Santa Clarita Valley History In Pictures

Tots and a Shake
Now & Then in the SCV

Gorman. Saugus. Castaic. Newhall-Pico Canyon-Mentryville. Saugus (again). Newhall (again) and Valencia. Plus a little time in Acton. These are all the places I've lived in the SCV.

At one point in my life, I lived at the corner of Los Rogues and San Francisquito Canyon Road. That is an intersection that no longer exists due to street name changes. The house is still there. Most of you know the new street name as Seco Canyon.

I also lived on Drayton in Saugus. My house was a short block from the train station. House is gone. Station moved to Newhall.

In Castaic the house is on Church Street. Still a dirt road. In those days, the house number was 220 and the phone was 8753M3. You had to tell the operator what number you wanted. No buttons. No dial.

To get to Palmdale or Lancaster, we usually drove east on Soledad Canyon Road to Route 6 and turned left. During that whole drive to Solemint Junction, you would be in Saugus.

Going to Bakersfield? Go north on Highway 99. We would stop for an early breakfast at Tip's at Castaic Junction and get gasoline at the Standard Oil station for $0.19 a gallon or less ... if there was a gas war. Checking the air in the tires and plenty of water in the radiator, we'd head up the hill. We might need gas in Gorman and maybe a snack at the Caravan.

A good portion of the original Lake Hughes Road is under Castaic Lake. I like the new portion because the views are fantastic. Used to be a half-day horse ride to where the road is now. Somehow I miss that.

Going to that lesser valley to our south was, for many, a task we tried to avoid unless we really had to go there. Weekdays were good, as were Saturdays. Little if any traffic. Taking the Newhall Pass or over Weldon Canyon on Highway 99, our trusty 1953 Chevrolet Bel Air sped us south at 55 mph. That was the speed limit in all of California. It was also about as fast you would want to drive on tires that would last 15,000 miles in cars that seldom made it past 70,000 total.

Once in that lesser valley, we would pass by orange groves, dairy farms and housing tracts. My grandmother lived in Sylmar on Aztec Street, so that meant if we were going to take her to the airport or the cruise terminal (she like to take the Matson ocean liner to Hawaii), we would pick her up and take San Fernando Road to Lankershim and work our way over to Sepulveda and off to the planes or the ship.

Imagine. Few freeways. The San Diego was starting, as was the Golden State. There was the San Bernardino and maybe the Harbor. Oh, we could have made the trip on Pacific Electric street cars. I really think the movie, "Who Framed Roger Rabbit," was a documentary.

Most airlines still had propeller-driven aircraft. The DC-6 and huge Constellation. One got dressed up to fly or get on an ocean liner. We had to put on our best clothes just to drop off grandma at the terminal.

So, do I miss the "good old days?" Not really. I don't miss milking cows in Pico or the gas lighting at night. I prefer the freeways over the stoplights of Sepulveda any day. I like car tires that can last 70,000 miles and cars that get over 20 mpg. I sure don't miss the smog that went along with leaded gasoline. And I don't miss all of the billboards.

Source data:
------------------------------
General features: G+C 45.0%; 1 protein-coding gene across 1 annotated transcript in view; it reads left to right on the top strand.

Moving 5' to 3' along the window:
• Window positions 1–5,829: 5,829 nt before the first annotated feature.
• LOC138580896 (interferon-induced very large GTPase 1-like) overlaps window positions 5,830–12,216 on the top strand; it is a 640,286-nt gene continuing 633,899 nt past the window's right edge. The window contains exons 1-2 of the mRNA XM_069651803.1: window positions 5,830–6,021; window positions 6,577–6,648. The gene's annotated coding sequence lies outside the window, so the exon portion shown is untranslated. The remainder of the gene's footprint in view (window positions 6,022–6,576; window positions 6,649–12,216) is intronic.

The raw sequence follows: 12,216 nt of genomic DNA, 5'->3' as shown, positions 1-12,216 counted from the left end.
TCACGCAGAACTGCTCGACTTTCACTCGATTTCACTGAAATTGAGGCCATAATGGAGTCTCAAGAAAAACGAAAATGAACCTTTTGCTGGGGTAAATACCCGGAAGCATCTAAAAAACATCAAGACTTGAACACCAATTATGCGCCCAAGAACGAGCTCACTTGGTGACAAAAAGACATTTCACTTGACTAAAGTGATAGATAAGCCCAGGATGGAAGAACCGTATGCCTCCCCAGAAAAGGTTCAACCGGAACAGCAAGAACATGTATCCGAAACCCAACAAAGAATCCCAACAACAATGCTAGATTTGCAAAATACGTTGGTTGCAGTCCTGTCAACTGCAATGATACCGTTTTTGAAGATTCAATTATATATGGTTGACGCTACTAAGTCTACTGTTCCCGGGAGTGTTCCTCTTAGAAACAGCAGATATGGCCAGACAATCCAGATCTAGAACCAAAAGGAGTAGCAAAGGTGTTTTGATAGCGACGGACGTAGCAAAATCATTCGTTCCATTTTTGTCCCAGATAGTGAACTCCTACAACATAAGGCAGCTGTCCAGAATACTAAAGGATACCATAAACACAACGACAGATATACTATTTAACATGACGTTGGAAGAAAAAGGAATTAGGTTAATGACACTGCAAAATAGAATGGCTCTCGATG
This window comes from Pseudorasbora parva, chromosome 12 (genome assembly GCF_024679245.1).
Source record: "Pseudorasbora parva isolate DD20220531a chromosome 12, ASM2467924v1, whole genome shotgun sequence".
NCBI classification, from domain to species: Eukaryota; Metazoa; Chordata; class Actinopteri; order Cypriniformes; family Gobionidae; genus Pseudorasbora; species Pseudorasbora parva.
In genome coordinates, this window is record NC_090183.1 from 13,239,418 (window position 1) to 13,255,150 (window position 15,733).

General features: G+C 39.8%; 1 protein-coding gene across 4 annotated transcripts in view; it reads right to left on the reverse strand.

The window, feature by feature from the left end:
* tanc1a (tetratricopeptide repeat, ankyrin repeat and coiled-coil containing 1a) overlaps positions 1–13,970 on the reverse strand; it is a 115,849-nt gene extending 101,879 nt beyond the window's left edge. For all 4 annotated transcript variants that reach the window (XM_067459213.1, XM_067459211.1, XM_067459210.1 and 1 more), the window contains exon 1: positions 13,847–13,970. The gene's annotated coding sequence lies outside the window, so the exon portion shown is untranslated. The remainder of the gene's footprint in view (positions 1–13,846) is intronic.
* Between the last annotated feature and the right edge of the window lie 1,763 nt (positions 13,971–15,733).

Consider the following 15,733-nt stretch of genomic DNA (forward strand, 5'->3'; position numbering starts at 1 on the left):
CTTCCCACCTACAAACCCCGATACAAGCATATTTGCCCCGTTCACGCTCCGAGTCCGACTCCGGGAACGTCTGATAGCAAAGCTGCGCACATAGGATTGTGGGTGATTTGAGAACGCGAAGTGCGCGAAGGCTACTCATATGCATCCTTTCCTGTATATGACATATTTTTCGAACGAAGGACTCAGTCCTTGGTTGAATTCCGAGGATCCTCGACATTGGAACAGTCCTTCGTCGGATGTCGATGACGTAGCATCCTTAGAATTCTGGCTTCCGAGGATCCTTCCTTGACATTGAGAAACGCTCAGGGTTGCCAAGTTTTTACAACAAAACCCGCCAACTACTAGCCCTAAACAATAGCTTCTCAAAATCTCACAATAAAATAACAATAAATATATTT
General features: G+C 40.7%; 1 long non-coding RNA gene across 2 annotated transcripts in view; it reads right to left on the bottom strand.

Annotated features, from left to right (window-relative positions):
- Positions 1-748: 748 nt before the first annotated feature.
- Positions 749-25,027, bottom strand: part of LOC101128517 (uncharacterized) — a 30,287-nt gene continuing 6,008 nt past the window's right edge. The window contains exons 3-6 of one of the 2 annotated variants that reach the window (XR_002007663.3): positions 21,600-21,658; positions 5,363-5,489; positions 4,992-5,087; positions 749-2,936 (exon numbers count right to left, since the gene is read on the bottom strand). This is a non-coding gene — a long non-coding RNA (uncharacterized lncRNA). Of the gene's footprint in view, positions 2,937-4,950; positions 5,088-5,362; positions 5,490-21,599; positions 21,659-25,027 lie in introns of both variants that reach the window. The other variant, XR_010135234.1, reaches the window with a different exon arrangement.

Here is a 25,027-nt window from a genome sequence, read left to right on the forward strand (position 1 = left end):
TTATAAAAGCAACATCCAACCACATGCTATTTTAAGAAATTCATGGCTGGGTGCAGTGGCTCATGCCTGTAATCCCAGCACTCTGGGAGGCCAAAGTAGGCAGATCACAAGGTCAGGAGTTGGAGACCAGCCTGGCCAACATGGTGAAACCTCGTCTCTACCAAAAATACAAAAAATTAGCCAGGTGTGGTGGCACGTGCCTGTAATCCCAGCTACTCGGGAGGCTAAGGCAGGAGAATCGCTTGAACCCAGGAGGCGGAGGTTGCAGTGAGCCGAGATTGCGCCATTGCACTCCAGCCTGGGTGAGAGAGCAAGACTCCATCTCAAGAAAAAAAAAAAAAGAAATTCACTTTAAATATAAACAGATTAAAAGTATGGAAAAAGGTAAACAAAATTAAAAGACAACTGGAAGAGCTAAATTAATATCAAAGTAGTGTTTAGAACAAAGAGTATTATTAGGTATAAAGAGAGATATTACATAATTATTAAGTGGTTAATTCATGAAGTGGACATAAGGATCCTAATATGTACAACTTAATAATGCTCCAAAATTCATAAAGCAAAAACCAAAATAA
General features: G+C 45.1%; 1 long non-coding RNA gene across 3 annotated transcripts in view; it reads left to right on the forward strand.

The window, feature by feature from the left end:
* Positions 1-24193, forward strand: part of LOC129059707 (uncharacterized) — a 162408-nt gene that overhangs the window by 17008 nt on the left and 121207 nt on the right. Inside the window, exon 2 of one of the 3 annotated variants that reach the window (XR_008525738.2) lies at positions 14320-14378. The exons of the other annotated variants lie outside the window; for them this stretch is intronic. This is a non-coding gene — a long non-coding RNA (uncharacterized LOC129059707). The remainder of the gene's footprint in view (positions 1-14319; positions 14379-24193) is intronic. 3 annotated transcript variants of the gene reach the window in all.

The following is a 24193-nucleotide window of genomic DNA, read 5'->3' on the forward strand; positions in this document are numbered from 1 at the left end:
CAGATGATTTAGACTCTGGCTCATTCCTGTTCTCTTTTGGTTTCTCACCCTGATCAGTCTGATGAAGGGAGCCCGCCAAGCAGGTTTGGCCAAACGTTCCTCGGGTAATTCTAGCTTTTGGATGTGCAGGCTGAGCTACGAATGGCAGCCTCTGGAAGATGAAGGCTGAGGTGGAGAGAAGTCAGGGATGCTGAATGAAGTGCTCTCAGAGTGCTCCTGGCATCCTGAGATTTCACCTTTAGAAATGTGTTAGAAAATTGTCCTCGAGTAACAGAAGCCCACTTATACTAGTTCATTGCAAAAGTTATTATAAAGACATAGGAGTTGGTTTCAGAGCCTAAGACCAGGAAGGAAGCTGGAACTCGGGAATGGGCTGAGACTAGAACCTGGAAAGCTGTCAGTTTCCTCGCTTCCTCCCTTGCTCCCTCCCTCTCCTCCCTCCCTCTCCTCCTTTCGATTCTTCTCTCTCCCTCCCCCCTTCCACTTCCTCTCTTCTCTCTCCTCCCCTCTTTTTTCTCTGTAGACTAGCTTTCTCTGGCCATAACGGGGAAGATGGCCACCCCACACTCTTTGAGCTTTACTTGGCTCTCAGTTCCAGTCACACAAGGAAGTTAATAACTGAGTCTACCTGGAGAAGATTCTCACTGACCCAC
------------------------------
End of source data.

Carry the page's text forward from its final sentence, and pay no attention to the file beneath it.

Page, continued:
I'm sitting in my ex-wife's home in Kentucky where she is under the care of hospice folks who have been wonderful. As the cancer is taking over her brain, her life is now all about pain control and mumbled words. I was thinking of the changes she has seen in her life. She was a "Valley girl" from Granada Hills and later Woodland Hills. She knows about driving down Balboa to Ventura and going to Woodland Hills that way.

She saw all of these changes, too. She saw the SFV and the SCV make vast changes, growing into some pretty special places to live. She would agree that today, things are different and better. When she was still able to have a complete conversation, we would talk about how dark it gets here in Kentucky at night. Farm country with few street lights. We finally realized and laughed that it was just like our valleys in California. Places where you could actually see the stars at night.

So I sit here thinking of the changes. I've got to admit, I like what has happened. It would get pretty boring without them.

Now if only we could get a Sonic drive-in. Even in this small town in Kentucky there is a Sonic ... and a Cracker Barrel. That is some growth the SCV could have used a long time ago.

I think I'll drive over and get some tots and a chocolate shake.

Darryl Manzer grew up in the Pico Canyon oil town of Mentryville in the 1960s and attended Hart High School. After a career in the U.S. Navy he returned to live in the Santa Clarita Valley. He can be reached at and his commentaries, published on Tuesdays and Sundays, are archived at Watch his walking tour of Mentryville [here].

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